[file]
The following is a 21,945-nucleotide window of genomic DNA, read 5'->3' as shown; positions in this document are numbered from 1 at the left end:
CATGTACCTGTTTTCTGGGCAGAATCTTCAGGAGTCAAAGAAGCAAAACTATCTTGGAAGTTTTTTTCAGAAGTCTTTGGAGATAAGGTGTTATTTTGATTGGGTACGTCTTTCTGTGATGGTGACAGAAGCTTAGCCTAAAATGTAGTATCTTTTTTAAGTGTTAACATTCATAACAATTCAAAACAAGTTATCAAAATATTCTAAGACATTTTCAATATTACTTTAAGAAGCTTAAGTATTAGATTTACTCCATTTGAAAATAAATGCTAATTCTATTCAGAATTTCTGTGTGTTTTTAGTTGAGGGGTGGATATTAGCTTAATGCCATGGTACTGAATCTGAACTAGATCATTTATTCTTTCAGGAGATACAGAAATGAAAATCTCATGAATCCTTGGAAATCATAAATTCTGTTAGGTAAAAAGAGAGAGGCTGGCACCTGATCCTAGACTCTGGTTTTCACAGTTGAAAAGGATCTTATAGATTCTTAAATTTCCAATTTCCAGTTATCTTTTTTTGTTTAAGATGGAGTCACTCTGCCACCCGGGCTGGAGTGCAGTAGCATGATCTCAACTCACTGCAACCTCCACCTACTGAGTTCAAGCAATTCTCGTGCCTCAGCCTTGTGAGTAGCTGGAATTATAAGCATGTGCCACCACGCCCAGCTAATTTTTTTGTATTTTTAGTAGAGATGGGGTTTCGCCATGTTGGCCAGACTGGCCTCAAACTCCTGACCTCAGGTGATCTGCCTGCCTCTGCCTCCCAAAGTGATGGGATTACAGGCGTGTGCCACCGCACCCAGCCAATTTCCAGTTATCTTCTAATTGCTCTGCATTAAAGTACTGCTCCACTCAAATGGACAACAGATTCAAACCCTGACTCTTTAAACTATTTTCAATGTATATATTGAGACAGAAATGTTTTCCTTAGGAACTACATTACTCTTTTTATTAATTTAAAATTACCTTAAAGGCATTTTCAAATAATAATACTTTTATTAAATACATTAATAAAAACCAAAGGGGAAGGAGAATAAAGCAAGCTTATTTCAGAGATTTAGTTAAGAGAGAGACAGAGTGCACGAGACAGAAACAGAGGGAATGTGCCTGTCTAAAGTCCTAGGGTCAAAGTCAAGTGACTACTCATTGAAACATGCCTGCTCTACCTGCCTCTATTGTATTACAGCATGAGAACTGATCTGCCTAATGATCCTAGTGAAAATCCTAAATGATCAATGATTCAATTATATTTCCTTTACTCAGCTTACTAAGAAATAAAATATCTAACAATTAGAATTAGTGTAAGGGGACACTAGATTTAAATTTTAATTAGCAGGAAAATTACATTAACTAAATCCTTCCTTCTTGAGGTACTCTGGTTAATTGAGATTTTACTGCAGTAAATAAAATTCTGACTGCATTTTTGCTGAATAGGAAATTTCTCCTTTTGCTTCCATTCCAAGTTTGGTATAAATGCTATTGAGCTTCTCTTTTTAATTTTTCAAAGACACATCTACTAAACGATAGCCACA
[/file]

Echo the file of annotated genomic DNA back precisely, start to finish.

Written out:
The following is a 21,945-nucleotide window of genomic DNA, read 5'->3' as shown; positions in this document are numbered from 1 at the left end:
CATGTACCTGTTTTCTGGGCAGAATCTTCAGGAGTCAAAGAAGCAAAACTATCTTGGAAGTTTTTTTCAGAAGTCTTTGGAGATAAGGTGTTATTTTGATTGGGTACGTCTTTCTGTGATGGTGACAGAAGCTTAGCCTAAAATGTAGTATCTTTTTTAAGTGTTAACATTCATAACAATTCAAAACAAGTTATCAAAATATTCTAAGACATTTTCAATATTACTTTAAGAAGCTTAAGTATTAGATTTACTCCATTTGAAAATAAATGCTAATTCTATTCAGAATTTCTGTGTGTTTTTAGTTGAGGGGTGGATATTAGCTTAATGCCATGGTACTGAATCTGAACTAGATCATTTATTCTTTCAGGAGATACAGAAATGAAAATCTCATGAATCCTTGGAAATCATAAATTCTGTTAGGTAAAAAGAGAGAGGCTGGCACCTGATCCTAGACTCTGGTTTTCACAGTTGAAAAGGATCTTATAGATTCTTAAATTTCCAATTTCCAGTTATCTTTTTTTGTTTAAGATGGAGTCACTCTGCCACCCGGGCTGGAGTGCAGTAGCATGATCTCAACTCACTGCAACCTCCACCTACTGAGTTCAAGCAATTCTCGTGCCTCAGCCTTGTGAGTAGCTGGAATTATAAGCATGTGCCACCACGCCCAGCTAATTTTTTTGTATTTTTAGTAGAGATGGGGTTTCGCCATGTTGGCCAGACTGGCCTCAAACTCCTGACCTCAGGTGATCTGCCTGCCTCTGCCTCCCAAAGTGATGGGATTACAGGCGTGTGCCACCGCACCCAGCCAATTTCCAGTTATCTTCTAATTGCTCTGCATTAAAGTACTGCTCCACTCAAATGGACAACAGATTCAAACCCTGACTCTTTAAACTATTTTCAATGTATATATTGAGACAGAAATGTTTTCCTTAGGAACTACATTACTCTTTTTATTAATTTAAAATTACCTTAAAGGCATTTTCAAATAATAATACTTTTATTAAATACATTAATAAAAACCAAAGGGGAAGGAGAATAAAGCAAGCTTATTTCAGAGATTTAGTTAAGAGAGAGACAGAGTGCACGAGACAGAAACAGAGGGAATGTGCCTGTCTAAAGTCCTAGGGTCAAAGTCAAGTGACTACTCATTGAAACATGCCTGCTCTACCTGCCTCTATTGTATTACAGCATGAGAACTGATCTGCCTAATGATCCTAGTGAAAATCCTAAATGATCAATGATTCAATTATATTTCCTTTACTCAGCTTACTAAGAAATAAAATATCTAACAATTAGAATTAGTGTAAGGGGACACTAGATTTAAATTTTAATTAGCAGGAAAATTACATTAACTAAATCCTTCCTTCTTGAGGTACTCTGGTTAATTGAGATTTTACTGCAGTAAATAAAATTCTGACTGCATTTTTGCTGAATAGGAAATTTCTCCTTTTGCTTCCATTCCAAGTTTGGTATAAATGCTATTGAGCTTCTCTTTTTAATTTTTCAAAGACACATCTACTAAACGATAGCCACA